The second-year students of BTTM conducted a field Tour to the western Uganda with an aim of relating tourism related class work to the real world and field work. The students tour took four days from November 17 – 20th, 2023. The students visited different areas. The tour helped students understand further the principles surrounding Tour guiding in the field and based at different perspectives while interacting with different site guides, cultural and community guides, wildlife guides among others. This was also aimed at teaching them the dynamics of organisaing and excuting itineraries from there own experiences. A total of 30 students attended the study Tour.

The students visited the following sites;
Tanda Pits & Entanda Community Cultural adventure, Semilik National Park & Amabeere Caves, Kyeganywa Hike, Kigere Site, Rwenzori Mountains National Park Hike.

While at Tanda Pits & Entanda Community Cultural Adventure, they visited  the Walumbe Tanda Pits along Mityana-Fort Portal road. This site is just about 50 minutes to 1-hour drive from Kampala city centre. It is home for a one Walumbe, son of god who followed the sister on earth called Nambi. Walumbe killed Nambi’s children which sparked a battle between him and the brother Kayikuzi. The site is where Walumbe hid and the holes underground were dug during the hide-and-seek battle between the two brothers. Today Ugandans and other visitors visit the place to perform rituals and for Tourism purposes. Its is believed that the angel of death Walumbe who lives with us all disappeared at a point on the site. The Kabaka of Buganda is never allowed to visit the site because he is feared to die on site. The site helped students gain traditional and cultural guiding techniques but also add new knowledge to themselves for future endeavours.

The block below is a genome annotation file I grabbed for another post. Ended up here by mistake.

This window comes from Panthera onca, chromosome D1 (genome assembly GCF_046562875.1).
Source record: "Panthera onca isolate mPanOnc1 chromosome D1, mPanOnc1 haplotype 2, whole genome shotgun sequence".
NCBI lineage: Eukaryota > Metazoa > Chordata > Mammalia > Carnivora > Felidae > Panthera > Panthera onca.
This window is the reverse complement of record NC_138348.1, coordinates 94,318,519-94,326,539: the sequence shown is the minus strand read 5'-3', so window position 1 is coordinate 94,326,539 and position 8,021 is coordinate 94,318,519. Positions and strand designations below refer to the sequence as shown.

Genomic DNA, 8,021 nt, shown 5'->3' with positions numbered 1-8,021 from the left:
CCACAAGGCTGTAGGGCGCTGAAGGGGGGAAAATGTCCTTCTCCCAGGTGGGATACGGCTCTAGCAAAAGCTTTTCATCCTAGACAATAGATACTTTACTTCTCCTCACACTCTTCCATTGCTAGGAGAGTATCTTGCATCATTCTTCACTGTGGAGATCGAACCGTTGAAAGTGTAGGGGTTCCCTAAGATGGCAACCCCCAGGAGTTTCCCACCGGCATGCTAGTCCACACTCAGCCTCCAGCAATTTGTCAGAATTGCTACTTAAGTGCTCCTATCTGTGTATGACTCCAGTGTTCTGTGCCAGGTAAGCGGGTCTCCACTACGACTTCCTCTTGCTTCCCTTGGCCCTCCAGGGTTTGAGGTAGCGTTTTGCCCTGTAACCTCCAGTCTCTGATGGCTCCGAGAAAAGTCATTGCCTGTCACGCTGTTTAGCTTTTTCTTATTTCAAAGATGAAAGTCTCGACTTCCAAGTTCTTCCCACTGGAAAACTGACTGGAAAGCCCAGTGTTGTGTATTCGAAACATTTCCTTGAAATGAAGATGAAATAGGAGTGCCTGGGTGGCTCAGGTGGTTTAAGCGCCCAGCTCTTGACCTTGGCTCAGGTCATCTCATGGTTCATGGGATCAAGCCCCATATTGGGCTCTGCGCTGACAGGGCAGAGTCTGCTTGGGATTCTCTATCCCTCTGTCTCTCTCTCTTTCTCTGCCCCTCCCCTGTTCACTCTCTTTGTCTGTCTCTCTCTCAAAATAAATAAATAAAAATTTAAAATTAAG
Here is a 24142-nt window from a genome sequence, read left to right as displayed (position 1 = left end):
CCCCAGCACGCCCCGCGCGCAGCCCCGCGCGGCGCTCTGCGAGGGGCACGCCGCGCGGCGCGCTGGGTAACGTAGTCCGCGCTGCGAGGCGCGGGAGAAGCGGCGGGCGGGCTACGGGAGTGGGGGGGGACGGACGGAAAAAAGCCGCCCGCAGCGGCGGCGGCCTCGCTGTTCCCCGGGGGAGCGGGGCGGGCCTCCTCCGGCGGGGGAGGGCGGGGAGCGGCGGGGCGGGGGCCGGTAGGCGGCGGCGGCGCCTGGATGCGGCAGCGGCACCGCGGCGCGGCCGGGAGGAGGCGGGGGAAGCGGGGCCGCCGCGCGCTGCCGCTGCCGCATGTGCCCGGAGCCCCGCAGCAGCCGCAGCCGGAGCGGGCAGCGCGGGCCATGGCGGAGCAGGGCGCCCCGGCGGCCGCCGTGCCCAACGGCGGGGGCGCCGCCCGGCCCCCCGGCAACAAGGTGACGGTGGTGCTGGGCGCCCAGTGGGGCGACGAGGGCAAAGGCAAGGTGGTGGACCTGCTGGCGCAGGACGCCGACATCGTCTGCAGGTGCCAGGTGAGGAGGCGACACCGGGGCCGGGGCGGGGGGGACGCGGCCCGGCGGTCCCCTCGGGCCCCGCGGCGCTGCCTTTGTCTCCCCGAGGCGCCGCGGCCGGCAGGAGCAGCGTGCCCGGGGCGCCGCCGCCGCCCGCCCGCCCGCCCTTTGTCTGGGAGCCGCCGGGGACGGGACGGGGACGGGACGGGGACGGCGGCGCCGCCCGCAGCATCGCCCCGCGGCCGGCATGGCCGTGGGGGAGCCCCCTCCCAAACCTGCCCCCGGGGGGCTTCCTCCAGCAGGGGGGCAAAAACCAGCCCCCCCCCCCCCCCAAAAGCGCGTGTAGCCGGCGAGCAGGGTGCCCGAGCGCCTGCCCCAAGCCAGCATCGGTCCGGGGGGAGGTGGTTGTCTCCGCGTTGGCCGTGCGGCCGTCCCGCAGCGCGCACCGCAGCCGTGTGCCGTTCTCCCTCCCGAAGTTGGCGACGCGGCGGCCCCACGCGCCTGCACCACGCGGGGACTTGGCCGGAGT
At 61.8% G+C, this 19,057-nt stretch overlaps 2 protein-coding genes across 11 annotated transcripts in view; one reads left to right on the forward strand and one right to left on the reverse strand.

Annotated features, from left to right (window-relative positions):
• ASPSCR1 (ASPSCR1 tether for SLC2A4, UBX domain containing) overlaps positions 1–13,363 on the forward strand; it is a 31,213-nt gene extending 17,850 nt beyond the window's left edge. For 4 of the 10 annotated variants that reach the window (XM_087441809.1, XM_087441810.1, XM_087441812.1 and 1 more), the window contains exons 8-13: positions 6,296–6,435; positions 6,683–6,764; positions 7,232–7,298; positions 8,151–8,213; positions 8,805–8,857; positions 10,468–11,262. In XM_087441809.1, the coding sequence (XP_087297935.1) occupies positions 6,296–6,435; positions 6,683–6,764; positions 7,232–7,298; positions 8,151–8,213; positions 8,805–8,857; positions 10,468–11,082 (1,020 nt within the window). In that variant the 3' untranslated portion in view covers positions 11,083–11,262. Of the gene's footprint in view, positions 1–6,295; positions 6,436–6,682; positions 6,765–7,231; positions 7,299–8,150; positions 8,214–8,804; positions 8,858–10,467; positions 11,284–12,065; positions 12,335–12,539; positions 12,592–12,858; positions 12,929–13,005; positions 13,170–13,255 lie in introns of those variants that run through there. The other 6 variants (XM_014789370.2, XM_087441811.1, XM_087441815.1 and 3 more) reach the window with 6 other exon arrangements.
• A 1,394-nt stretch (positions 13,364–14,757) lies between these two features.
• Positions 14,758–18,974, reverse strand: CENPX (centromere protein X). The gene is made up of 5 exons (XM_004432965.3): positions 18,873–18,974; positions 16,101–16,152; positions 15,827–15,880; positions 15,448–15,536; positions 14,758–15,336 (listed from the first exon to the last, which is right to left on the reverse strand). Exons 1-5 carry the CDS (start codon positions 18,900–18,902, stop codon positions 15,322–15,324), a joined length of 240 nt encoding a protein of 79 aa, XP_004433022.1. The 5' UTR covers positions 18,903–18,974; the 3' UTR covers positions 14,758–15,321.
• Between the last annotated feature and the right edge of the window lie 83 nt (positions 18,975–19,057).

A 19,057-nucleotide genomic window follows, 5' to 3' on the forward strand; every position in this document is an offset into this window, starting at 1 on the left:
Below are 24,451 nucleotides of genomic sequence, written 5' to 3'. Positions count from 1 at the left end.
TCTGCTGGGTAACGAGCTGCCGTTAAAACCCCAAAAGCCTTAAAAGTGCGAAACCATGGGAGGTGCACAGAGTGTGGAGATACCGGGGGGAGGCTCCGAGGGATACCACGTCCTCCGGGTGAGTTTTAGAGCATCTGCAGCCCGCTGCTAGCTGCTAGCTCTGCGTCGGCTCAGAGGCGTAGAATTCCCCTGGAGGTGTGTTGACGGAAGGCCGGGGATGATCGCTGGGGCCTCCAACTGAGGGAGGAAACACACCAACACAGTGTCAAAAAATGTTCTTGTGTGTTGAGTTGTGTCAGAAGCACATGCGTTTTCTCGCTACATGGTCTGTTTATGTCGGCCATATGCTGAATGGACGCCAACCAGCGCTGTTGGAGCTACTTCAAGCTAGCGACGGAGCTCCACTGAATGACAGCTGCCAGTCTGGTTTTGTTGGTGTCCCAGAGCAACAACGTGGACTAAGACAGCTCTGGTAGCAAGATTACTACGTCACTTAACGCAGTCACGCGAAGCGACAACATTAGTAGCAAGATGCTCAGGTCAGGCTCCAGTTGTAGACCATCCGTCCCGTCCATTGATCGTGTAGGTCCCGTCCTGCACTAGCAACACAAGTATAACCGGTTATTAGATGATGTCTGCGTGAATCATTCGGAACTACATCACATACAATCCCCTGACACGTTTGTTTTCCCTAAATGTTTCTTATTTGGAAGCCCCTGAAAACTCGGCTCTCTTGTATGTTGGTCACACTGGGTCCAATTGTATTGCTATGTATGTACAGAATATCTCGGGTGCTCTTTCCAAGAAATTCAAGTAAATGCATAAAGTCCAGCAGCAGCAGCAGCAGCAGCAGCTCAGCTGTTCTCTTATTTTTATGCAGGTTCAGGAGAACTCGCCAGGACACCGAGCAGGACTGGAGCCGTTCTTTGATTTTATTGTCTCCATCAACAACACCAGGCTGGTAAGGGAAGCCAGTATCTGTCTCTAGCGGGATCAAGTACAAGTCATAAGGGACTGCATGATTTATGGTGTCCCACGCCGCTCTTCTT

While at Semiliki National Park, students were welcomed and given an on site briefing and lecture about national park andatibites undertaken as well. The students were taught about tour guiding principles in Forest Parks, the dos and don’ts while having a nature walk, key success factors for one to be a Safari guide and a successful ranger, the formalities and requirements among others.

While at Amabeere caves, students were briefed about the site and handed walking gear (Boots and sticks). The journey through the small forest started sloping down in a rather challenging terrain to Nyakasura Waterfalls. The cold water presented an opportunity for cold mist showers for students who were happy witnessing the site. The students received a lecture at the Amabeere sites (Stalagmites and stalactites). The caves were named after King Bukuku’s daughter named Nyinamwiru, loosely translated “Amabere Ga Nyinamwiru” would be “Breasts of Nyinamwiru”. King Bukuku was one of the ancient Kings of the Batembuzi Dynasty that ruled that time and were believed to be demi-gods by their subjects, often disappearing to the underground at given times.